Owners & Chefs: Tim Leegan of the Mustard Seed
This article is courtesy of www.makeitmissoula.com
By BOB ZIMORINO
“Owners and Chefs” is a restaurant section with a twist. To fill either position, chefs and owners must be able to wear many hats: Cook, server, human resource manager, repair person, negotiator, mediator, psychologist, bookkeeper, and more. Armed with his top 10 questions, Bob Zimorino takes a peek behind the kitchen doors to find out how these local restaurateurs view the restaurant business in their own words.
I have been friends with Dave Hall, Betty Tokumoto and Nancy Tokumoto (the founders of the company) since the early days of the Mustard Seed. Both Betty and Nancy were on my cooking show at different times and Dave and I have shared several rounds of golf over the years. I remember years ago when Tim Leegan came to work for them and over the years Tim and I have become friendly, but this is my first in depth conversation with him about our industry.
There are a lot of restaurants in Missoula. Why should a prospective diner choose yours?
TL: It’s a great restaurant. The atmosphere is wonderful…the food is made fresh and from scratch. It’s great food at an affordable price.
Does The Mustard Seed have a signature dish?
TL: We have several signature dishes. Everyone has their favorite here. I think our Osaka sauce whether it’s chicken or shrimp is real unique. Nancy and Betty (Tokumoto, company founders) came up with that recipe and I think they came up with something so unique that I have never experienced it anywhere else that I have eaten. It has some addictive flavors to it that people can’t seem to get away from.
What would you want it to say to the person that orders it?
TL: That it is a dish that no one else has and everything is made from scratch.
What is your favorite dish prepared in another Missoula restaurant?
TL: I would have to say the Prime Rib at the Depot.
As a place to do business, why Missoula?
TL: I think Missoula and the Mustard Seed have worked really well together. The Mustard Seed has always been a real participant in the Missoula community and Missoulians have always supported this restaurant for the last…well since 1978 or 9. I think Missoula is a great place and the Mustard Seed has become a restaurant staple in Missoula.
BZ: A lot of Missoulians think that the Mustard Seed started over in what was the Fox theatre site but I recall it first being in the what is now Access Music building which was an old gas station on the southwest corner of Orange and 3rd St.
TM: Yeah that’s right…there were like three tables and it was mostly take-out.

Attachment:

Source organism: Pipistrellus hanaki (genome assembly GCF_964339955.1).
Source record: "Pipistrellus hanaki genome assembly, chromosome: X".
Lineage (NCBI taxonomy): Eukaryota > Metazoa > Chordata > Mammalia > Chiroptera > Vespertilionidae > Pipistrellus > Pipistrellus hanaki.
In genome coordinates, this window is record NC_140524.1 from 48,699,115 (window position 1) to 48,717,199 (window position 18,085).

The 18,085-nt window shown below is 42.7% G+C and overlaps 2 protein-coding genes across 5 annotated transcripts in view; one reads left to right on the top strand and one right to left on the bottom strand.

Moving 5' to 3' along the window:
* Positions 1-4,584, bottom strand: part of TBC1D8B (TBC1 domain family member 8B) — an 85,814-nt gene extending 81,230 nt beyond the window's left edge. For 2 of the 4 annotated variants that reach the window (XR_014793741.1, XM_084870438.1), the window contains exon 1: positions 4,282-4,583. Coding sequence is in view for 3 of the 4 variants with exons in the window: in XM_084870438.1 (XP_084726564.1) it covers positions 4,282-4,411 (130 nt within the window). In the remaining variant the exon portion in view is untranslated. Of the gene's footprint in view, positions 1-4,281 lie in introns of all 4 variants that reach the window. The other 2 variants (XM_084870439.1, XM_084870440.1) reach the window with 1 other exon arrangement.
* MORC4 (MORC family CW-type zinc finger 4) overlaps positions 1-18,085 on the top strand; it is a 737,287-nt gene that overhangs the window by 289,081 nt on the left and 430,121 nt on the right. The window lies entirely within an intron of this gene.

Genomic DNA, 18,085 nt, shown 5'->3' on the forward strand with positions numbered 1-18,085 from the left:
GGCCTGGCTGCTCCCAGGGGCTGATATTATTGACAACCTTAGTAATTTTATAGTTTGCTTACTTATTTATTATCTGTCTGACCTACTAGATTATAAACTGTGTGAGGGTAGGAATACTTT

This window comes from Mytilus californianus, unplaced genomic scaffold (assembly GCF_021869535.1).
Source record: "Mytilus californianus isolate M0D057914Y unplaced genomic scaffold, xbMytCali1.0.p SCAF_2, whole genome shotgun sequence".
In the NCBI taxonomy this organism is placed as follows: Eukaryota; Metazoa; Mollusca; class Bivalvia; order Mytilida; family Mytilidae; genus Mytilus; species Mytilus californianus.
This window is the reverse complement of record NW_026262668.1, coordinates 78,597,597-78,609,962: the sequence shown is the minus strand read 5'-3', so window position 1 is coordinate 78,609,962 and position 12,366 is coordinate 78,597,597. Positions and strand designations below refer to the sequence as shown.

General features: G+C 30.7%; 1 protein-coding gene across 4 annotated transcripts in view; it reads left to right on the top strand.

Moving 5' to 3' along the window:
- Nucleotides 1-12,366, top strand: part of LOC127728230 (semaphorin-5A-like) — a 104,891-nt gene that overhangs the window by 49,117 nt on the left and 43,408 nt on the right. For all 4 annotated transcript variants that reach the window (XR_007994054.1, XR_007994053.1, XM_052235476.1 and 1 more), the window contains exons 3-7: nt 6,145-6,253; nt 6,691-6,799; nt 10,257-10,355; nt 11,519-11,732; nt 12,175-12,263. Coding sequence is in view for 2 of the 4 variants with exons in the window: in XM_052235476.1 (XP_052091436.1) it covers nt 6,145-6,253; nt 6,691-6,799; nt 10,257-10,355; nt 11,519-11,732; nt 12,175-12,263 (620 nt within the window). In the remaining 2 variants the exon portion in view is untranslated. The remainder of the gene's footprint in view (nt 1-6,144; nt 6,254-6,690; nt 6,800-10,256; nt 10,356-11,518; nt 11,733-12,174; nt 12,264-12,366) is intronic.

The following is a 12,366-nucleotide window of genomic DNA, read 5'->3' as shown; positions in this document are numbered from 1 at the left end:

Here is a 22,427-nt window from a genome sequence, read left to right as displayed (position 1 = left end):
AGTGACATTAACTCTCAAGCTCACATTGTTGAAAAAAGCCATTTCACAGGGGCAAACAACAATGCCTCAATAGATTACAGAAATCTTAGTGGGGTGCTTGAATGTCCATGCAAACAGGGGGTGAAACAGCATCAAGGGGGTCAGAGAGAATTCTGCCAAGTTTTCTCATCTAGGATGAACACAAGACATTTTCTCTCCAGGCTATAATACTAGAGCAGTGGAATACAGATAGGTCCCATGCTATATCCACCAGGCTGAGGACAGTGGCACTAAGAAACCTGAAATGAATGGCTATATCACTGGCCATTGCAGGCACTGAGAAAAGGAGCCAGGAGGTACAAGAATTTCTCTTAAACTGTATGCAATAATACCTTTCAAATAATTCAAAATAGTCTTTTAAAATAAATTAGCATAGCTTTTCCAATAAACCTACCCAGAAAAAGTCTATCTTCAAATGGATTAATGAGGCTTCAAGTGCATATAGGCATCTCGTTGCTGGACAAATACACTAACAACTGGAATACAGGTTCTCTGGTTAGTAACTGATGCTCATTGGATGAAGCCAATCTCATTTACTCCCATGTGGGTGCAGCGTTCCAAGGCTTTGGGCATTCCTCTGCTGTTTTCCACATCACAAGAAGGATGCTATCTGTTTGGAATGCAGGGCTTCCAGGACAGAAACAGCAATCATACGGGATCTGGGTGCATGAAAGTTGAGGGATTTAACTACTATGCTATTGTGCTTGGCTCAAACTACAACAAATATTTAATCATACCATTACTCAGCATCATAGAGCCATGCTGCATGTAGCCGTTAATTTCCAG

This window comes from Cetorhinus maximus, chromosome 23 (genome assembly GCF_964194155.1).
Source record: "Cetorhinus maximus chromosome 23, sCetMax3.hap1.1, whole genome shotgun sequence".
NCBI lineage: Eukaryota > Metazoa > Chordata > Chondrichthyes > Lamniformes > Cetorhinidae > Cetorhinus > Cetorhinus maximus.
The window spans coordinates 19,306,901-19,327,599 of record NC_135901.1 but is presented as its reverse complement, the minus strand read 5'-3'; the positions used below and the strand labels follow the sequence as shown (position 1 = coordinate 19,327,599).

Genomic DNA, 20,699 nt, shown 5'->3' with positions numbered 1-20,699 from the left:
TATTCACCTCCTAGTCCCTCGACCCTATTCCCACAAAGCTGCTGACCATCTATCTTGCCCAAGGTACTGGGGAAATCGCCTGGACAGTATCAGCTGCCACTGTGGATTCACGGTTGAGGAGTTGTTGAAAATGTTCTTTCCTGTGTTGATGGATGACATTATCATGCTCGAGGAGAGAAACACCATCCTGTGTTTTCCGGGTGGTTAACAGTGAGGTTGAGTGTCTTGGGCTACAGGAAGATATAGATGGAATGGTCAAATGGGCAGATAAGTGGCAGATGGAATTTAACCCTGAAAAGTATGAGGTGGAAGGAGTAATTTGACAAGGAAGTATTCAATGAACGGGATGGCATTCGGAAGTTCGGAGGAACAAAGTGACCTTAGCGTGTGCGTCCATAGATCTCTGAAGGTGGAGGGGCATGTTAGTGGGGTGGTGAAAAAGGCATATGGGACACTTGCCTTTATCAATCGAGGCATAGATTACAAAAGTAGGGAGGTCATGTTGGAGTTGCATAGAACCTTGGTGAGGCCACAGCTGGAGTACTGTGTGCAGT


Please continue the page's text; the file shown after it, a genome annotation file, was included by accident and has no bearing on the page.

BZ: Geez, you guys have done better.
TM: Laughs out loud and says: Yeah I guess we have.
What is your least favorite cooking trend?
TL: Well I don’t watch television hardly ever to really know about that, but my least favorite restaurant trend is couponing. I don’t believe in giving my product away to build business. I believe that if you have a great product and it is a great value your business will explode over the long term. Giving your product away is a short term solution that diminishes the quality of your restaurant.
It’s the Iron Chef competition and you are up. Who would you rather be up against Bobby Flay or Cat Cora?
TL: Bobby Flay. I think he does a great job.
How do you like working with a consortium of owners? Who gets the final call?
TL: The partners here generally leave it up to the manager of any store to make the final decision. Dave Hall (other founding partner) set it up that way years ago believing that each manager should know best for their own store. I think that I am really fortunate to work for a company that gives me the leeway to make those decisions and the responsibility for them. Each partner gives his point of view and then we discuss it but in the end it is the manager’s decision.
What do you think when you hear someone say: “I think owning a restaurant looks like fun.”
TL: I think it is fun. I think it’s fun when you have the right people behind you and the right people surrounding you but there’s obviously a lot more work involved than what people see. They don’t see the early mornings or the late nights or what goes on behind the scenes, all of the little emergencies and catastrophes that you have to deal with. They see hopefully, everything on the floor running perfectly, with the servers and the bartenders and the kitchen is moving well. Then it is fun…I have fun. But it really is a lot of work. I think that anyone that wants to get in this business should work it for a while and see what it’s all about. Be a bartender’s apprentice and work till 2 in the morning deal with people that you really don’t want to deal with.
Give me 5 words to describe your restaurant.
TL: Atmosphere, food, service, affordability, Missoula
BZ: Thanks Tim.
TL: Thank you Bob, I have to go open for lunch.
Mustard Seed/Noodle Express
Checkout Missoula Restaurants and our comprehensive list of Missoula Dining options. You may also want to watch Bob Zimorino’s Taste It blog or even watch one of his many video blogs–including this one on Cashew Chicken!